ABILENE, Texas (KTAB/KRBC) — Immigrants arriving at the airport and getting on a bus to go to a detention facility is routine work for ICE, but in Abilene, immigrants are both arriving and departing.
“It might be something related to the priorities of deportation,” foreign attorney Douglas Interiano says.
Once immigrants arrive to a detention facility, they wait to fight their case in court, and some immigrants get the chance of a bond hearing.
“It’s on a case-by-case basis that you qualify for a bond hearing, because not everyone qualifies for it,” Interiano says.
At the hearing, ICE sets a fee that the immigrant has to pay to get out of the detention center, similar to bailing out of jail.
“Immigration and nationality law says it should not be less than $1,500,” says Interiano.
The price can be higher, and Interiano said family members usually pay the bond.
After the bond is paid, “you are released under custody or under supervision,” Interiano says. “It is because they might have determined that you are not a criminal, that you are not a risk of flight, and that you have relatives in the United States.”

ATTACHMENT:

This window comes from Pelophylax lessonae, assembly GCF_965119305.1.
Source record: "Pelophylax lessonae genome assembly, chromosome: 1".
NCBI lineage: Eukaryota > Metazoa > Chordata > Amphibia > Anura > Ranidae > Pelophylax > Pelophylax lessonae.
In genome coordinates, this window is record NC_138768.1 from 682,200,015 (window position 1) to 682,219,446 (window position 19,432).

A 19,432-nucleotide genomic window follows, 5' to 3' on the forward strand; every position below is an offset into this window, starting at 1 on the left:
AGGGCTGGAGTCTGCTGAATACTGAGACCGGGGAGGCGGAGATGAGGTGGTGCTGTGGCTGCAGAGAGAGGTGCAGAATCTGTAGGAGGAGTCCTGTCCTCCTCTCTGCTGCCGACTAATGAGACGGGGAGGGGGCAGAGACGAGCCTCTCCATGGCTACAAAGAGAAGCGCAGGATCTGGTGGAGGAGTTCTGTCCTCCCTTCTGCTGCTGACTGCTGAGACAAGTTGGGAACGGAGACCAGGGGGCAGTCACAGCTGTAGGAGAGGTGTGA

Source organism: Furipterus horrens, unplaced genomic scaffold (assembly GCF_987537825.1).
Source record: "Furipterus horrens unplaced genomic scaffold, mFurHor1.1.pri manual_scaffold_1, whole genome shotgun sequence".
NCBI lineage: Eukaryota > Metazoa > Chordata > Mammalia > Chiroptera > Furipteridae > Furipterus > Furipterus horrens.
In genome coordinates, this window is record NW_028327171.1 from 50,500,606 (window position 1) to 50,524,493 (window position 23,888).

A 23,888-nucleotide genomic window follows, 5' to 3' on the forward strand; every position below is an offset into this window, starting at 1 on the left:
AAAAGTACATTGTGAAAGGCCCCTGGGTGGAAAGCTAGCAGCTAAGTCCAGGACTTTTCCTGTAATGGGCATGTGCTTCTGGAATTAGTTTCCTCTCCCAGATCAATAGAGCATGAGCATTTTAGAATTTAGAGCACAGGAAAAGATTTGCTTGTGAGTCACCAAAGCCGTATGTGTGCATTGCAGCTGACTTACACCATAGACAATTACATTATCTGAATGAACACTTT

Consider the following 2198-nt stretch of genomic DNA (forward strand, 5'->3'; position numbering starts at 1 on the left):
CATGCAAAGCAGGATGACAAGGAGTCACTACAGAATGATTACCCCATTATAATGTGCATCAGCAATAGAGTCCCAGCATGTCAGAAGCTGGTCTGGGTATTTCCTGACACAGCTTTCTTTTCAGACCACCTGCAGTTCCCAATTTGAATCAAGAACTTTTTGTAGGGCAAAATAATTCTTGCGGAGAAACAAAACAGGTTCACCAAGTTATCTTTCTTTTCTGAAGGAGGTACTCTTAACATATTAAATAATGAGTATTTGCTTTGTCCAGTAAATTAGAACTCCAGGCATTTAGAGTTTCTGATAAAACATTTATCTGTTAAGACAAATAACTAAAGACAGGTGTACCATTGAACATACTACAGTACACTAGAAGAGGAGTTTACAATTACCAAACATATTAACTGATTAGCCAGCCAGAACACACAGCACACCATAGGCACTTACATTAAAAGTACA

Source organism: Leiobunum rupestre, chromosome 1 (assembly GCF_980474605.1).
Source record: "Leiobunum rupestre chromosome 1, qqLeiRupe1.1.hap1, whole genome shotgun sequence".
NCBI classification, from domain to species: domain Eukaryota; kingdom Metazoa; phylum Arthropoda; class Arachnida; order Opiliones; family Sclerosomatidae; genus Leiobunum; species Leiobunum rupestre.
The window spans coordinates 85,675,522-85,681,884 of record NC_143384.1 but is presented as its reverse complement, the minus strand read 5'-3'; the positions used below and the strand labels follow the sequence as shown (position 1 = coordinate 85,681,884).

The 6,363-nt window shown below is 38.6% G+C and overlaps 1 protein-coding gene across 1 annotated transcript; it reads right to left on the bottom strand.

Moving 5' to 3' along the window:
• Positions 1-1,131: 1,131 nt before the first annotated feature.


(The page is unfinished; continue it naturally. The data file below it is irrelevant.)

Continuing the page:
Those who are released are given a time frame to appear in court, but it doesn’t have to be in Texas.
“It’s a matter of jurisdiction,” Interiano says. “You can request to move your hearing to the jurisdiction where you are going to reside.”
That’s when immigrants travel to bus stops or through airports, like the one in Abilene, to meet with their family members or US sponsors.
Interiano says the immigrants themselves, their families, or in some cases, employers, are the ones who pay for these flights. But in rare cases, ICE might chip in and pay instead.
“There will be instances when they want you out pretty quick, that’s when they’ll probably pay the plane ticket,” he says.
Some of the immigrants that are released don’t go show up to their court hearings, but that doesn’t mean they don’t take place.
“Whenever that happens, under immigration law, it doesn’t matter if you go to the hearing, the hearing will continue with you or without you, and what’s gonna happen is they will deport you in absentia,” Interiano says.
But he also says the process must be considered as to why they didn’t show up.
It is because they are not being educated in terms of how the judicial system works in the United States,” Interiano says. “It is because they are so afraid and they think they may not have a chance to stay in the United States, because they have not notified the court of their change of address and the court ended up sending that to a different address.”